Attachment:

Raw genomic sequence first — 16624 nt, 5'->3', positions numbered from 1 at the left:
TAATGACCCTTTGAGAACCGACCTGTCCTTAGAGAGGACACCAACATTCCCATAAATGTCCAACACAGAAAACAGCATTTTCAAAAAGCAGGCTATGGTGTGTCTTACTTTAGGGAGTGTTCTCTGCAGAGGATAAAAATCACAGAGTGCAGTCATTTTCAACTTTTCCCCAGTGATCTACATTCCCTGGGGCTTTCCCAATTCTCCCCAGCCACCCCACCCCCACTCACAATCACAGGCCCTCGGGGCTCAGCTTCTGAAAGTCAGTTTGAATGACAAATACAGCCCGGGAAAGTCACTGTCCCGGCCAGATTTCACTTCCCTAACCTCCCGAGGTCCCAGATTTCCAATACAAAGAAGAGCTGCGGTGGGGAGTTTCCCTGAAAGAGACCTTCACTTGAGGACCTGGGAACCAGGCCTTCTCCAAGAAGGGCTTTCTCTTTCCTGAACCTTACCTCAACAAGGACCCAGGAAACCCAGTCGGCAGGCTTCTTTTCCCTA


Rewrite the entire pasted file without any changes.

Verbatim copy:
Raw genomic sequence first — 16624 nt, 5'->3', positions numbered from 1 at the left:
TAATGACCCTTTGAGAACCGACCTGTCCTTAGAGAGGACACCAACATTCCCATAAATGTCCAACACAGAAAACAGCATTTTCAAAAAGCAGGCTATGGTGTGTCTTACTTTAGGGAGTGTTCTCTGCAGAGGATAAAAATCACAGAGTGCAGTCATTTTCAACTTTTCCCCAGTGATCTACATTCCCTGGGGCTTTCCCAATTCTCCCCAGCCACCCCACCCCCACTCACAATCACAGGCCCTCGGGGCTCAGCTTCTGAAAGTCAGTTTGAATGACAAATACAGCCCGGGAAAGTCACTGTCCCGGCCAGATTTCACTTCCCTAACCTCCCGAGGTCCCAGATTTCCAATACAAAGAAGAGCTGCGGTGGGGAGTTTCCCTGAAAGAGACCTTCACTTGAGGACCTGGGAACCAGGCCTTCTCCAAGAAGGGCTTTCTCTTTCCTGAACCTTACCTCAACAAGGACCCAGGAAACCCAGTCGGCAGGCTTCTTTTCCCTA